Stefan Zweig was an Austrian novelist, playwright, journalist and biographer. At the height of his literary career, in the 1920s and 1930s, he was one of the most famous writers in the world. Zweig studied philosophy at the University of Vienna and in 1904 earned a doctoral degree with a thesis on "The Philosophy of Hippolyte Taine". At the beginning of World War I, patriotic sentiment was widespread, and extended to many German and Austrian Jews. Zweig left Austria in 1934, following Hitler's rise to power in Germany. He then lived in England (in London first, then from 1939 in Bath). Because of the swift advance of Hitler's troops into France and all of Western Europe, Zweig and his second wife crossed the Atlantic Ocean and traveled to the United States, where they settled in 1940 in New York City, and traveled. On August 22, 1940, they moved again to Petrópolis, a town in the conurbation of Rio de Janeiro. Finding only growing loneliness and disillusionment in their new surroundings, he and his second wife committed suicide.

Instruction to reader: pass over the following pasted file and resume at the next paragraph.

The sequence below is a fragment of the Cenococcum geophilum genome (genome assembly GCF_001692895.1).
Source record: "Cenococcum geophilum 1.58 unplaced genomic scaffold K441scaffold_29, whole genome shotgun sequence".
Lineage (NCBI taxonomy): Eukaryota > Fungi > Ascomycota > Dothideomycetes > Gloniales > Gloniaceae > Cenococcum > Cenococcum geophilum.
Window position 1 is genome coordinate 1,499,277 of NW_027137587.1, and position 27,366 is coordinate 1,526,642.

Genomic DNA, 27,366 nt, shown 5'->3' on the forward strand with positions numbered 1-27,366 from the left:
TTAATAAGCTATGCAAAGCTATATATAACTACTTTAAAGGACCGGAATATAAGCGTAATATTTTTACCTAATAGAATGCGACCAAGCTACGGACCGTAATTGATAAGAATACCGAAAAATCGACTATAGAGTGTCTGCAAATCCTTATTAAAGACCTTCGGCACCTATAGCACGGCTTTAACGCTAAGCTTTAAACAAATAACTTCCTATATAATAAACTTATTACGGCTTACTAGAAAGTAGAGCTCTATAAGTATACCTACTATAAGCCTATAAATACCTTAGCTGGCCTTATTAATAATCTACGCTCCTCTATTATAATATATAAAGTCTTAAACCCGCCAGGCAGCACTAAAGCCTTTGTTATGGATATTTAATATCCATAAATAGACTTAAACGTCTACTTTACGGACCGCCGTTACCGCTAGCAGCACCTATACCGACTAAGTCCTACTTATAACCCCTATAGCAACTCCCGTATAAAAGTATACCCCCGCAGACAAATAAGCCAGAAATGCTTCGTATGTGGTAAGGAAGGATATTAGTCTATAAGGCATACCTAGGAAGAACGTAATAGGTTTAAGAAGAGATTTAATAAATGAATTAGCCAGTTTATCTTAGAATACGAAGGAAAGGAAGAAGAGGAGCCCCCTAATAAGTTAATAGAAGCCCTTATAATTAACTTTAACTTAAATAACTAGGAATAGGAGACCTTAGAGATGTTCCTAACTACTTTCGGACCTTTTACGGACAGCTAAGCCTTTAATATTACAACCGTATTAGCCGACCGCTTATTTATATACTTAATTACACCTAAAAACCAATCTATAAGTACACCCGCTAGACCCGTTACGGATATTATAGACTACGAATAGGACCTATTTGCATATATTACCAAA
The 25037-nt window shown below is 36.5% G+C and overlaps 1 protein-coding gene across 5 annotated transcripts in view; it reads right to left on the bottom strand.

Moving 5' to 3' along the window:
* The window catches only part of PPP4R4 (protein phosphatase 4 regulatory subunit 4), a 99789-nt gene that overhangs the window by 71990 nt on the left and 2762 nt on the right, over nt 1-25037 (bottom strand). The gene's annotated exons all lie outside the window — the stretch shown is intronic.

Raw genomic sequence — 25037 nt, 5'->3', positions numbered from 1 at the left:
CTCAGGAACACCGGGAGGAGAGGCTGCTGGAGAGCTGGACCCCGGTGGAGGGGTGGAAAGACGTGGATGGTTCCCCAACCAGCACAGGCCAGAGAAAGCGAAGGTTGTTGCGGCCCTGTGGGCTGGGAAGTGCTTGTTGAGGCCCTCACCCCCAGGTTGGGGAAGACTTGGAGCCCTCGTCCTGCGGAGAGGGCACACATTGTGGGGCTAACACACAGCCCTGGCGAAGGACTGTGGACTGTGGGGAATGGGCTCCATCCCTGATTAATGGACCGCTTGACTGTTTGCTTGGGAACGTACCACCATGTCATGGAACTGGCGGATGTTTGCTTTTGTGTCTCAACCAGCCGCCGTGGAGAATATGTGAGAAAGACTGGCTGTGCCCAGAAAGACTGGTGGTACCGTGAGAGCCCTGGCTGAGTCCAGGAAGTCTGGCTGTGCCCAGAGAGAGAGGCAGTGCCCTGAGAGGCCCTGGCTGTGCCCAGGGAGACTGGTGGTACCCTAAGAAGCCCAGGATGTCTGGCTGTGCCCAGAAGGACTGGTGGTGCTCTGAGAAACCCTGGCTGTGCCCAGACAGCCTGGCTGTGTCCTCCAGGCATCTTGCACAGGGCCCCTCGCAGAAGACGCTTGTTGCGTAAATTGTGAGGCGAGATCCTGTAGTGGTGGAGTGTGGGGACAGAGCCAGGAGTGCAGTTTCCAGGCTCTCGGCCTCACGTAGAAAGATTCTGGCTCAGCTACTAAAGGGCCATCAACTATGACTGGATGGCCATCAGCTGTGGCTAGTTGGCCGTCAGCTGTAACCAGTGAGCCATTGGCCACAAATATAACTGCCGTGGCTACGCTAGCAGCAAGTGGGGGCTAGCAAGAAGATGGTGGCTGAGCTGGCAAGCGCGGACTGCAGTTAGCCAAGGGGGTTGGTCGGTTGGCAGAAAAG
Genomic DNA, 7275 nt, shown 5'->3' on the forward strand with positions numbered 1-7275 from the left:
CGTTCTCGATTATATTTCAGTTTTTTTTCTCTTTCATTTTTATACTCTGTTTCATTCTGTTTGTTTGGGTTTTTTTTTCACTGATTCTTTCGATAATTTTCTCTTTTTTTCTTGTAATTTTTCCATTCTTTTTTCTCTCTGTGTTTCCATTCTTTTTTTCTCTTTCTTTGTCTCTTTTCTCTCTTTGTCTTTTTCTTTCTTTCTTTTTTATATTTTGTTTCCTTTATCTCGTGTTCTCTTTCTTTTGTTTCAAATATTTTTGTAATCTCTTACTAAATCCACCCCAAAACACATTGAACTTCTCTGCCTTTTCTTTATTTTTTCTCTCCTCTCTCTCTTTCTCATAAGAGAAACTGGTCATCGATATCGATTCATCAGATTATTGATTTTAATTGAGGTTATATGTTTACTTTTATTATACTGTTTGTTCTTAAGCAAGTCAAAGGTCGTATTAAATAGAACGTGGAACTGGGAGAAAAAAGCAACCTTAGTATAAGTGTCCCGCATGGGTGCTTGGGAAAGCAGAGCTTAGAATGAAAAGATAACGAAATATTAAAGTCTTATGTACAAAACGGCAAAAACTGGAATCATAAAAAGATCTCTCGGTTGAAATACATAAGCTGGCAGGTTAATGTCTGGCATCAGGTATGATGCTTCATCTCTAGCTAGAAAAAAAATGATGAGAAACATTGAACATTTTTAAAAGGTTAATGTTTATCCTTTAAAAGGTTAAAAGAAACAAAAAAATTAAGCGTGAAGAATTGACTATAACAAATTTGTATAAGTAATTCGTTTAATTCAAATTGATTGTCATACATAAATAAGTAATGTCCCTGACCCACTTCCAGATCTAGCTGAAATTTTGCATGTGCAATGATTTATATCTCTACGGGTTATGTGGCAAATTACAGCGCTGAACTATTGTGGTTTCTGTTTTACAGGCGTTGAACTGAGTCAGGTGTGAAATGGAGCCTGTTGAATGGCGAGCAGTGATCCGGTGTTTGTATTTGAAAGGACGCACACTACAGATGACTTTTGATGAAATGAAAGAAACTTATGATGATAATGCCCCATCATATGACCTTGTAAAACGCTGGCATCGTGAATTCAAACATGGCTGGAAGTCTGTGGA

Zweig is best known for his novellas, novels and biographies.

Stefan Zweig

 
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